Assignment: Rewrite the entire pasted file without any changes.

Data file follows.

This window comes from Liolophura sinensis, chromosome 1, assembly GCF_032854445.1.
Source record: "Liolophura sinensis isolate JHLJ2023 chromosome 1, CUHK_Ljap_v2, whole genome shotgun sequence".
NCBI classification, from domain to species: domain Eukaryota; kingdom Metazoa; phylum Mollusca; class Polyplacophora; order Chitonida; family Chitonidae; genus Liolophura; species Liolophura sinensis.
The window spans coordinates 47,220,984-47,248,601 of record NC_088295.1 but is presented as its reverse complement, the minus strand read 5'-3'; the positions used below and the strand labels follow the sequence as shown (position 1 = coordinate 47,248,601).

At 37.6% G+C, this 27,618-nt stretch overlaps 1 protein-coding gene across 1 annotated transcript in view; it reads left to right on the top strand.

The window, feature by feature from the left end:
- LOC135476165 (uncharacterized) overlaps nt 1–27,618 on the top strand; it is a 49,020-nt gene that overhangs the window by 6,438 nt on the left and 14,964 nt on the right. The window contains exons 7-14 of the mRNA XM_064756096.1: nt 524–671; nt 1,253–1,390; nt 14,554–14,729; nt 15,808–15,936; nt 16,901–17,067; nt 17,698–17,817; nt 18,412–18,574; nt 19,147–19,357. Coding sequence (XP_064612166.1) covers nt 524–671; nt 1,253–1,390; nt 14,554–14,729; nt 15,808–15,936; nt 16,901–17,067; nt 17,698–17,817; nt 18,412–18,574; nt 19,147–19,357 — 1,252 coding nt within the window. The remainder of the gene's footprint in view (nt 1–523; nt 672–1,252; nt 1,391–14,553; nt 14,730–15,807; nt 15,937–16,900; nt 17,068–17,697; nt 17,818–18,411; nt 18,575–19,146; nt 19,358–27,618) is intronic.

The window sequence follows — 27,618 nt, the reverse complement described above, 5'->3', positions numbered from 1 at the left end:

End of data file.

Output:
This window comes from Liolophura sinensis, chromosome 1, assembly GCF_032854445.1.
Source record: "Liolophura sinensis isolate JHLJ2023 chromosome 1, CUHK_Ljap_v2, whole genome shotgun sequence".
NCBI classification, from domain to species: domain Eukaryota; kingdom Metazoa; phylum Mollusca; class Polyplacophora; order Chitonida; family Chitonidae; genus Liolophura; species Liolophura sinensis.
The window spans coordinates 47,220,984-47,248,601 of record NC_088295.1 but is presented as its reverse complement, the minus strand read 5'-3'; the positions used below and the strand labels follow the sequence as shown (position 1 = coordinate 47,248,601).

At 37.6% G+C, this 27,618-nt stretch overlaps 1 protein-coding gene across 1 annotated transcript in view; it reads left to right on the top strand.

The window, feature by feature from the left end:
- LOC135476165 (uncharacterized) overlaps nt 1–27,618 on the top strand; it is a 49,020-nt gene that overhangs the window by 6,438 nt on the left and 14,964 nt on the right. The window contains exons 7-14 of the mRNA XM_064756096.1: nt 524–671; nt 1,253–1,390; nt 14,554–14,729; nt 15,808–15,936; nt 16,901–17,067; nt 17,698–17,817; nt 18,412–18,574; nt 19,147–19,357. Coding sequence (XP_064612166.1) covers nt 524–671; nt 1,253–1,390; nt 14,554–14,729; nt 15,808–15,936; nt 16,901–17,067; nt 17,698–17,817; nt 18,412–18,574; nt 19,147–19,357 — 1,252 coding nt within the window. The remainder of the gene's footprint in view (nt 1–523; nt 672–1,252; nt 1,391–14,553; nt 14,730–15,807; nt 15,937–16,900; nt 17,068–17,697; nt 17,818–18,411; nt 18,575–19,146; nt 19,358–27,618) is intronic.

The window sequence follows — 27,618 nt, the reverse complement described above, 5'->3', positions numbered from 1 at the left end: